HARTFORD, Conn. — Minority Republicans in the Connecticut General Assembly on Thursday offered an alternative $18.9 billion state budget that scraps the governor's proposed $55 tax rebate, ends the state's earned income tax credit program for the working poor and doesn't include what the GOP calls Democratic "gimmicks."
It comes as leaders of the legislature's Democratic-controlled budget committees meet behind closed doors with Democratic Gov. Dannel P. Malloy's budget chief to craft a final budget agreement for the fiscal year beginning July 1. They face a May 7 deadline, the final day of this year's legislative session.
"The budget adjustments that Governor Malloy and the Democrats have offered give us more spending, more gimmicks and bigger deficits. In short, they are fiscally irresponsible and unsustainable," said Senate Minority Leader John McKinney, R-Fairfield, a Republican gubernatorial candidate.
House Minority Leader Lawrence Cafero Jr., R-Norwalk, said the GOP plan spends less money than Malloy, the Democrats and the original two-year budget that was approved last year.
"We do it honestly, we do it transparently," said Cafero, adding that the GOP plan also reduces the $2 billion deficit that's projected in future years.
But Democrats appeared unimpressed, making it unlikely that many of the proposals will be included in the final deal that will be presented to the rank-and-file members for a vote.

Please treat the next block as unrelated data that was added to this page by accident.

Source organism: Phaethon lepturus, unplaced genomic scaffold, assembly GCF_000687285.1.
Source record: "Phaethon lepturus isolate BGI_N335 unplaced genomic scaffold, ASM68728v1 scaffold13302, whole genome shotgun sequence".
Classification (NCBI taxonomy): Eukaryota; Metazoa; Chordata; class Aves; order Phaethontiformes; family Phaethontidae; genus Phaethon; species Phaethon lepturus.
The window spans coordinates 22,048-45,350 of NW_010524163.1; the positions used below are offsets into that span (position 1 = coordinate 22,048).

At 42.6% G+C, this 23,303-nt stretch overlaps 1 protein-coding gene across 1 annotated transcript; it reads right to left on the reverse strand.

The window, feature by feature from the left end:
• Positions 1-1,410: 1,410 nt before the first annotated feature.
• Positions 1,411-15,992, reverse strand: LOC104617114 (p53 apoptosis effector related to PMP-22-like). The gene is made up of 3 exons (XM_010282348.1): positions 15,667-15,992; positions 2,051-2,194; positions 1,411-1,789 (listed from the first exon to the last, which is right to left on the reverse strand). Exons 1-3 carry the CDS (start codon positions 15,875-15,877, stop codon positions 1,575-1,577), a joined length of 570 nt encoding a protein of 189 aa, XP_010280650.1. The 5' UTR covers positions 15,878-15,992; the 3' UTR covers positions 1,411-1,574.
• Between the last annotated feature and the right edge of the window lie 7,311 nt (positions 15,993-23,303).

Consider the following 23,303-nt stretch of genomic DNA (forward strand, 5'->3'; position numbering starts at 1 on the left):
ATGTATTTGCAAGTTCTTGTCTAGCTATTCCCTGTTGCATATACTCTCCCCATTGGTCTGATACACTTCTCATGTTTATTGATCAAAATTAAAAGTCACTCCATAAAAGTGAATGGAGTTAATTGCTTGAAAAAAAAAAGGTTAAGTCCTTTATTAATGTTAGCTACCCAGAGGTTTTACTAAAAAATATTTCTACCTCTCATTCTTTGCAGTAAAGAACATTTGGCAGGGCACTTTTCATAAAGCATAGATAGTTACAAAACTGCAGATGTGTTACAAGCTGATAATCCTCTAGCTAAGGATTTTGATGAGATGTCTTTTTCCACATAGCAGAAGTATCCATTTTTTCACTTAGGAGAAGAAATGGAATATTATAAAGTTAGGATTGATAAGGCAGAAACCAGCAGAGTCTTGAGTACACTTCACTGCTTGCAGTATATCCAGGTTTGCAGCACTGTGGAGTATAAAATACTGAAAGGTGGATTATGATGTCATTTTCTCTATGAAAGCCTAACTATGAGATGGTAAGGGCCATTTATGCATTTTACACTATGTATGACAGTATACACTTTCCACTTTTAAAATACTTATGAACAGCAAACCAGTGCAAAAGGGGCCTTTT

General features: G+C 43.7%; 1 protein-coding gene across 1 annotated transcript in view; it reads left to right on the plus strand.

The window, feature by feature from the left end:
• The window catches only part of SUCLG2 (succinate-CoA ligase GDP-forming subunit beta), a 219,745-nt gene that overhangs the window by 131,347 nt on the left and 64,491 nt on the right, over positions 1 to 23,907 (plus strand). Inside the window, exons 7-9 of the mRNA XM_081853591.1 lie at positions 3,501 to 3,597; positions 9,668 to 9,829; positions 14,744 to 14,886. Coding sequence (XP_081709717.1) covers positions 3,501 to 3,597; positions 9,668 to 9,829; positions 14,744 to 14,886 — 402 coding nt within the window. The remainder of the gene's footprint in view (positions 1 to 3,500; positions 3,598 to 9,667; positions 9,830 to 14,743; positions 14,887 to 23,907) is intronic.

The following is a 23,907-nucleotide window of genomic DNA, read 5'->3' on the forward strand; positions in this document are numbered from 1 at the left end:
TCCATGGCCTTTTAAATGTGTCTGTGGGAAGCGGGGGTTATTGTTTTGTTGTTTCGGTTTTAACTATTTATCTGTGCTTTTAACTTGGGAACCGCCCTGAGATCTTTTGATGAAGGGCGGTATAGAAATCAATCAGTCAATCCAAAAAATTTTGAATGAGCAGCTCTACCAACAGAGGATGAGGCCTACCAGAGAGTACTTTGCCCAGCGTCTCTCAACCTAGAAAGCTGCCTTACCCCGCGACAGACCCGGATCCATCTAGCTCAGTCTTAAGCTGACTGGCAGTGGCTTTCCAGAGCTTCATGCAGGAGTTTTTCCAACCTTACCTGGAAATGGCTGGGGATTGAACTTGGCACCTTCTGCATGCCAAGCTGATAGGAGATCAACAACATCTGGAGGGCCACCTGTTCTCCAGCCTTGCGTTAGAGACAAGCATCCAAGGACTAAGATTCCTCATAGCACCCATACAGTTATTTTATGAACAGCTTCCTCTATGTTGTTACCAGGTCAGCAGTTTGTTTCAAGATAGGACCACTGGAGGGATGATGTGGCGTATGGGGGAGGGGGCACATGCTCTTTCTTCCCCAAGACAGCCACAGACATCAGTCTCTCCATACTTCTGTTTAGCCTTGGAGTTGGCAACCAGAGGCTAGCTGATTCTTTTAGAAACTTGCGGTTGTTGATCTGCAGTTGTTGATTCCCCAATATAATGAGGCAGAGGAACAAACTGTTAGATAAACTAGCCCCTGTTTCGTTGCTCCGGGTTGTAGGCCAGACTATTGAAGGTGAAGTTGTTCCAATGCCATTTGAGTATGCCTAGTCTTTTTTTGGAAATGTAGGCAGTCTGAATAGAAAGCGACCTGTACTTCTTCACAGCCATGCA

"I looked at the bottom line and it looks like they're 99.6 or .7 percent close to where the governor's level of spending is," said Senate President Donald E. Williams Jr., D-Brooklyn. "On the face of it, it doesn't appear that there's any material difference between what the Republicans are proposing, in terms of the amount of spending, and what the governor is proposing."
Benjamin Barnes, Malloy's budget chief, accused the Republicans of issuing "a political document that's heavy on rhetoric, but devoid of any actual detail."
"Perhaps most troubling, it includes a $120 million tax increase on Connecticut's working poor by eliminating the EITC, what Ronald Reagan called 'the best anti-poverty, the best pro-family, the best job creation measure to come out of Congress,'" Barnes said, referring to the earned income tax credit.
Cafero pointed out how the Democrats recently wanted to scale back the tax credit because it was too expensive. Instead, the GOP plans call for restoring the sales tax exemption on clothing and footwear valued $50 or less as of July 2014. It also begins phased-in, partial tax exemption for pension income and restores the sales tax exemption eliminated in 2011 on non-prescription drugs.
The GOP proposal also calls for scrapping revenue from keno, a game of chance that has yet to come online.
While not a fan of keno, Williams said the revenue is still in the budget that's being negotiated behind closed doors. There had been calls from legislative leaders — concerned about expanded gambling — to scrap plans for the game and find revenue elsewhere, but it's unclear whether that will happen.